Is offering free GCSE lesson plans (Edexcel) good for science teaching?

I picked up a nice big glossy folder of GCSE information from Edexcel as I left school today.  Having heard the Chief Examiner speak at a conference recently, the pack offered no surprises as I flicked through.  However my attention was drawn to the following information (which I snapped with my phone):

lesson plans

Free plans for every lesson.  Yes, FREE PLANS FOR EVERY LESSON.  Whilst I can see that this could be a godsend for the busy teacher, I can’t help but feel that this is a bad move for the quality of science education as a whole.

When the QCA published schemes of work years ago, departments followed them for a variety of reasons.  Common reasons for following the centrally produced schemes included saving time, schemes safe from criticism from Ofsted, and having an inexperienced department.  Few schools followed them because they liked them.  Their main effect was to stifle creativity and push teachers towards delivering identical lessons regardless of area, school or setting.

My concern is that by publishing GCSE lesson plans examination companies are appealing to the same inexperienced, time pressed departments who want to play safe.  I worry that this will snuff out what little spark of creativity we have left in science education and mark a return in teaching centrally produced lesson plans (except this time they will be from the examination board rather than the QCA).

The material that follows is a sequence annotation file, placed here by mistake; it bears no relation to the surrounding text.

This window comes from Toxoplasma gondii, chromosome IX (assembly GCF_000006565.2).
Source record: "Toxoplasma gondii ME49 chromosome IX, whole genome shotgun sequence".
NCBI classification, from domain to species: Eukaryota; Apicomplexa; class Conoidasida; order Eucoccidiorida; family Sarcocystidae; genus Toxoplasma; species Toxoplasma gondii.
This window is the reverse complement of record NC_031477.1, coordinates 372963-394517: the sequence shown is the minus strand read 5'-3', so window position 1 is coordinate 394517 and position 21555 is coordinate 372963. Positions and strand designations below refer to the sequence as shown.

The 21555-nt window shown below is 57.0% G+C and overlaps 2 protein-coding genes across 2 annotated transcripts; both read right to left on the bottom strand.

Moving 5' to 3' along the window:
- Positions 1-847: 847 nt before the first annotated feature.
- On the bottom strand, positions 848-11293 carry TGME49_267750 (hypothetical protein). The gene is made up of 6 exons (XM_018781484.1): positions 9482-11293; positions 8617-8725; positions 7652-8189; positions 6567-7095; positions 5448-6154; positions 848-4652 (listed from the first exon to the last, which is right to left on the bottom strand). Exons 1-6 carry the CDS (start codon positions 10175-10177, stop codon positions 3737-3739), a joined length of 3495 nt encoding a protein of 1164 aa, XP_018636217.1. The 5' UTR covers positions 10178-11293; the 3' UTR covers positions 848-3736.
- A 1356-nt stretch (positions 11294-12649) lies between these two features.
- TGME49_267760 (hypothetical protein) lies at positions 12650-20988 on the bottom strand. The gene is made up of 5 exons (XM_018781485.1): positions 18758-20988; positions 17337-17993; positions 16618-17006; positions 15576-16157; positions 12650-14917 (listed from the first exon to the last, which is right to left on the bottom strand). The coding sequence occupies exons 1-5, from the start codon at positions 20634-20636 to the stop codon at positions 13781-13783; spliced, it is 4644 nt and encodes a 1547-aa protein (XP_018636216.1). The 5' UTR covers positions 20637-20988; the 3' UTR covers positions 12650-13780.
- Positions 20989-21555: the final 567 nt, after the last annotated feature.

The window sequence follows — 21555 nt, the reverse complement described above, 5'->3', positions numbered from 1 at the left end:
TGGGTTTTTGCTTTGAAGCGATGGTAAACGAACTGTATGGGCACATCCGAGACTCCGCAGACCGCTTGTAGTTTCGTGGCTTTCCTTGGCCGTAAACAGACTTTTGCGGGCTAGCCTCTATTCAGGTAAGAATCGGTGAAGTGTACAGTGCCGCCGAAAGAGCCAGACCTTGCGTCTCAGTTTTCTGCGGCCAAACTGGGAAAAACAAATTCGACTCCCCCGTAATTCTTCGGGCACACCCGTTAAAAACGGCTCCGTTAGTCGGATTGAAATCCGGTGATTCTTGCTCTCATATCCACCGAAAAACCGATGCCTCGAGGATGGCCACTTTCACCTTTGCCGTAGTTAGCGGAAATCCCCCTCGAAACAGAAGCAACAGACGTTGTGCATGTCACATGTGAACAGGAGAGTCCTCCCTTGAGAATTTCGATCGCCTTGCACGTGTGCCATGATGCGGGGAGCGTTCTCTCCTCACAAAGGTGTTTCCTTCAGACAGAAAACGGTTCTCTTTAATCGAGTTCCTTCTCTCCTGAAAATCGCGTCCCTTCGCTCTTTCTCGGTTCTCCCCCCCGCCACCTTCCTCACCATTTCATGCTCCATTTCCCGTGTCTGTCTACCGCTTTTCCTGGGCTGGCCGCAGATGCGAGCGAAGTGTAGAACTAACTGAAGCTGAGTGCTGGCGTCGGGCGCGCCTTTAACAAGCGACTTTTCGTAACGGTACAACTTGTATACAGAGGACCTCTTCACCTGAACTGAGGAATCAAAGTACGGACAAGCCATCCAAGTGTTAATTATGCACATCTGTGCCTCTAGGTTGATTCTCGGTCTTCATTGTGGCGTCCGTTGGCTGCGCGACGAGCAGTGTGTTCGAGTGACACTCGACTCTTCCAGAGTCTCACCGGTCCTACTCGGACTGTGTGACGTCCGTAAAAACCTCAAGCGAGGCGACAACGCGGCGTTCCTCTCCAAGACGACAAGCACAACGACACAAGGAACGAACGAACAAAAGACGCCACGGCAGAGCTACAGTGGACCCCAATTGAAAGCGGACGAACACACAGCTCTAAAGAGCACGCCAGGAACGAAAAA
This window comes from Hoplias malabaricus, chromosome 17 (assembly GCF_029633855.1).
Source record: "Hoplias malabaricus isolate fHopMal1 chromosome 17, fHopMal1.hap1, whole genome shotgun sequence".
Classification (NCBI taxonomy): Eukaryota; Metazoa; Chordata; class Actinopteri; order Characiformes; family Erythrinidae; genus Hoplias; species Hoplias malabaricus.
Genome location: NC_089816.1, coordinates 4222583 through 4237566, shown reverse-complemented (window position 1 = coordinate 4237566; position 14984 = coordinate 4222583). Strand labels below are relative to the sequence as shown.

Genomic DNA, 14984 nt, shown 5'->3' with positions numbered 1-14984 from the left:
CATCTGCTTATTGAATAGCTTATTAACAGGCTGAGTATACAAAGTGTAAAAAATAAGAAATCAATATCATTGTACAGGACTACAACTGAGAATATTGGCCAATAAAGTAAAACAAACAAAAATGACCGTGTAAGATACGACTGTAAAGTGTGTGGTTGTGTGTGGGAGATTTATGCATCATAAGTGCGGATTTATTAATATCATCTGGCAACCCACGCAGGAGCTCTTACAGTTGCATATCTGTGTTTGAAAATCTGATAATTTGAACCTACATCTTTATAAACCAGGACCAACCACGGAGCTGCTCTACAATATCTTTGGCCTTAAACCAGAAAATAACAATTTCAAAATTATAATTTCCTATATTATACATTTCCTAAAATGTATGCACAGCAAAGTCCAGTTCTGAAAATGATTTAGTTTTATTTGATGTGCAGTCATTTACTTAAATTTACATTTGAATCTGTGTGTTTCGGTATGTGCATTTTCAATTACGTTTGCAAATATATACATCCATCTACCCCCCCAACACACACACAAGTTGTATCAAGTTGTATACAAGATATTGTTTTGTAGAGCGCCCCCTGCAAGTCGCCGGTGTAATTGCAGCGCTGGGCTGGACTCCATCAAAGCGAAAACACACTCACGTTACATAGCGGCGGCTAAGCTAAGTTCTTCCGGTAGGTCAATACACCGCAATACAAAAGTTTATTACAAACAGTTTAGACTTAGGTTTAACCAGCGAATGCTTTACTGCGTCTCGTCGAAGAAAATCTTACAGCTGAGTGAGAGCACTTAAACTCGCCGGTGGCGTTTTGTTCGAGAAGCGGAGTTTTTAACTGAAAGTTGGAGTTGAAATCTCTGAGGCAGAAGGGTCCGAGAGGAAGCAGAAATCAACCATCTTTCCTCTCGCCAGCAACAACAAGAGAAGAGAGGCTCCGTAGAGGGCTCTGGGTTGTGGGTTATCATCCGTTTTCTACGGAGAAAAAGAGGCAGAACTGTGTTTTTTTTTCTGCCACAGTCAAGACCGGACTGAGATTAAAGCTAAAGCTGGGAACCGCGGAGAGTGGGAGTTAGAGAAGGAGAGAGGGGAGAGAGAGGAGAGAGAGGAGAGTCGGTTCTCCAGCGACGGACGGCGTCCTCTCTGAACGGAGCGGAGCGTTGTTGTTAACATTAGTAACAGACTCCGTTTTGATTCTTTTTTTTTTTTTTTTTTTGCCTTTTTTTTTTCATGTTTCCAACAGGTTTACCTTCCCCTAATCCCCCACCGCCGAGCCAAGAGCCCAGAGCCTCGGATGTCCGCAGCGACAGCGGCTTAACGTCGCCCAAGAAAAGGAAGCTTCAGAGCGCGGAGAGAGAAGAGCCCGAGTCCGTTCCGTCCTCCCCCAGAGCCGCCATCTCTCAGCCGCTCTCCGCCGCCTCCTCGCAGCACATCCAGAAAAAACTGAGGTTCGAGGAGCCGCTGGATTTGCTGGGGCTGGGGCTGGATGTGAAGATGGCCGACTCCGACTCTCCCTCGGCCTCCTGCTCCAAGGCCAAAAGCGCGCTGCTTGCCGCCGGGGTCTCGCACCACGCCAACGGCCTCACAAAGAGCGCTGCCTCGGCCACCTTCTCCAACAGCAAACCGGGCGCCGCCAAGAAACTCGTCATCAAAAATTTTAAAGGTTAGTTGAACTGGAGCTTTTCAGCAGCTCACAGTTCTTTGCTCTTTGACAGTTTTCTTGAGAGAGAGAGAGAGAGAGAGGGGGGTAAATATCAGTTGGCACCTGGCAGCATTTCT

I hope that schools will take the opportunity to flick through the lesson plans and steal all the best bits for their own lessons, but will continue to embrace the opportunities for creative and individual teaching that our science education community badly needs.

I’d be interested to hear views from current science teachers, either for or against.  Please leave a comment below (no registration required) with your opinions.

4 thoughts on “Is offering free GCSE lesson plans (Edexcel) good for science teaching?”

  1. I will steal these straight away!
    I'm just not going to buy any, as the last lot we bought didn't match the spec and caused LOADS of problems 🙁

  2. but will you be taking them and lifting the best bits, tailoring them to your establishment, or will you just follow them straight out of the box? I'm hoping not the latter 🙂

  3. Hi

    Interesting post that I just caught (came to share some Btec resources).

    I think the whole premis of “free” lessons plans is flawed from the start. Surely as professionals, we tailor each and every learning experience for our young people?? How can a publisher create two whole years of lesson plans upfront?

    As a reflective practitioner and someone who wants to listen to children and react to their questions, the concept of planning anything in detail more than a couple of days up front makes me shudder.

    We need to teach what kids need to learn, not what a commercial enterprise thinks we should.

    Glen Gilchrist

    Head of Science – Newport High School
    01633 896728

    [email protected]

  4. Teachers complained that SATs tests narrowed the curriculum – won’t teaching lesson plans created by the exam boards for their own specifications narrow the syllabus even more?

    I’m always pleased to hear of schools that create their own schemes of work and resources – we have a fair few in Nottinghamshire that have done their own thing. There is hope yet for science education in England!

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